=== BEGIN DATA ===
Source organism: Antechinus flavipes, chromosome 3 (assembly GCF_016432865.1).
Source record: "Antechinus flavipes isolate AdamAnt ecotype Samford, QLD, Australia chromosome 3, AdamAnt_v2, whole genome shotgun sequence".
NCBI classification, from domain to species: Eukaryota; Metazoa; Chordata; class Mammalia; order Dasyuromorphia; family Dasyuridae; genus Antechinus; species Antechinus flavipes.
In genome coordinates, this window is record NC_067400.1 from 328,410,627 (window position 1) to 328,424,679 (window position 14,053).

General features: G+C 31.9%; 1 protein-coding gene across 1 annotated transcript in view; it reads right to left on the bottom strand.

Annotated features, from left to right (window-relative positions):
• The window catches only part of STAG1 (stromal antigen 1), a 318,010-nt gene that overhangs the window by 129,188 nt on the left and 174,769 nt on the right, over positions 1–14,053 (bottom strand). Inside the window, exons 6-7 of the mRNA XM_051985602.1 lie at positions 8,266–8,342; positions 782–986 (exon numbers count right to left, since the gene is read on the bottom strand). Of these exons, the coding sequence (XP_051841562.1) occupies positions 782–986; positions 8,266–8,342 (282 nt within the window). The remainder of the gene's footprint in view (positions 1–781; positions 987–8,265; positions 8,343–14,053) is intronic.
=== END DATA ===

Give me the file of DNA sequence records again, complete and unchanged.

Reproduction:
Source organism: Antechinus flavipes, chromosome 3 (assembly GCF_016432865.1).
Source record: "Antechinus flavipes isolate AdamAnt ecotype Samford, QLD, Australia chromosome 3, AdamAnt_v2, whole genome shotgun sequence".
NCBI classification, from domain to species: Eukaryota; Metazoa; Chordata; class Mammalia; order Dasyuromorphia; family Dasyuridae; genus Antechinus; species Antechinus flavipes.
In genome coordinates, this window is record NC_067400.1 from 328,410,627 (window position 1) to 328,424,679 (window position 14,053).

General features: G+C 31.9%; 1 protein-coding gene across 1 annotated transcript in view; it reads right to left on the bottom strand.

Annotated features, from left to right (window-relative positions):
• The window catches only part of STAG1 (stromal antigen 1), a 318,010-nt gene that overhangs the window by 129,188 nt on the left and 174,769 nt on the right, over positions 1–14,053 (bottom strand). Inside the window, exons 6-7 of the mRNA XM_051985602.1 lie at positions 8,266–8,342; positions 782–986 (exon numbers count right to left, since the gene is read on the bottom strand). Of these exons, the coding sequence (XP_051841562.1) occupies positions 782–986; positions 8,266–8,342 (282 nt within the window). The remainder of the gene's footprint in view (positions 1–781; positions 987–8,265; positions 8,343–14,053) is intronic.